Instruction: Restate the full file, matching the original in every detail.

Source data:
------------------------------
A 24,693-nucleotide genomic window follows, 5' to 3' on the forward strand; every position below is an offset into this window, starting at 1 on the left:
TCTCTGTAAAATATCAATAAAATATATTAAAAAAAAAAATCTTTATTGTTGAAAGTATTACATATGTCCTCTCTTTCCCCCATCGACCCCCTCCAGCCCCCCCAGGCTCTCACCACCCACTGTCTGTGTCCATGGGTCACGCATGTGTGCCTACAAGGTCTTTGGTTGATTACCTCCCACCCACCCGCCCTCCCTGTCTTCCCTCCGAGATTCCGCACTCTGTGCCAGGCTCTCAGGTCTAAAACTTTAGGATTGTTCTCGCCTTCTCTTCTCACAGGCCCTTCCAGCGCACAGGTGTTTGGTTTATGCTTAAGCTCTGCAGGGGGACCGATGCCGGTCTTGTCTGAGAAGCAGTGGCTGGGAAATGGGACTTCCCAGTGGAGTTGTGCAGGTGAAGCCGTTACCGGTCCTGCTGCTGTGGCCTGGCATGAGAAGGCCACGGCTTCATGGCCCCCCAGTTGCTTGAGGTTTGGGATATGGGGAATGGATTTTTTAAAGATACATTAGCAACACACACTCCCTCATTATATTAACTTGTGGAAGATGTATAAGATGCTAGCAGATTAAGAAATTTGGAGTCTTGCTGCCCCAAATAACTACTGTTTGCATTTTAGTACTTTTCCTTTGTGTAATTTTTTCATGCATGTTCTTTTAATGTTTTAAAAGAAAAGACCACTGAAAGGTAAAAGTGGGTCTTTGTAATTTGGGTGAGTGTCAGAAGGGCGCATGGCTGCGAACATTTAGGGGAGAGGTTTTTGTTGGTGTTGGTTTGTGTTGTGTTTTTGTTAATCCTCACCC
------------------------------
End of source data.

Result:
A 24,693-nucleotide genomic window follows, 5' to 3' on the forward strand; every position below is an offset into this window, starting at 1 on the left:
TCTCTGTAAAATATCAATAAAATATATTAAAAAAAAAAATCTTTATTGTTGAAAGTATTACATATGTCCTCTCTTTCCCCCATCGACCCCCTCCAGCCCCCCCAGGCTCTCACCACCCACTGTCTGTGTCCATGGGTCACGCATGTGTGCCTACAAGGTCTTTGGTTGATTACCTCCCACCCACCCGCCCTCCCTGTCTTCCCTCCGAGATTCCGCACTCTGTGCCAGGCTCTCAGGTCTAAAACTTTAGGATTGTTCTCGCCTTCTCTTCTCACAGGCCCTTCCAGCGCACAGGTGTTTGGTTTATGCTTAAGCTCTGCAGGGGGACCGATGCCGGTCTTGTCTGAGAAGCAGTGGCTGGGAAATGGGACTTCCCAGTGGAGTTGTGCAGGTGAAGCCGTTACCGGTCCTGCTGCTGTGGCCTGGCATGAGAAGGCCACGGCTTCATGGCCCCCCAGTTGCTTGAGGTTTGGGATATGGGGAATGGATTTTTTAAAGATACATTAGCAACACACACTCCCTCATTATATTAACTTGTGGAAGATGTATAAGATGCTAGCAGATTAAGAAATTTGGAGTCTTGCTGCCCCAAATAACTACTGTTTGCATTTTAGTACTTTTCCTTTGTGTAATTTTTTCATGCATGTTCTTTTAATGTTTTAAAAGAAAAGACCACTGAAAGGTAAAAGTGGGTCTTTGTAATTTGGGTGAGTGTCAGAAGGGCGCATGGCTGCGAACATTTAGGGGAGAGGTTTTTGTTGGTGTTGGTTTGTGTTGTGTTTTTGTTAATCCTCACCC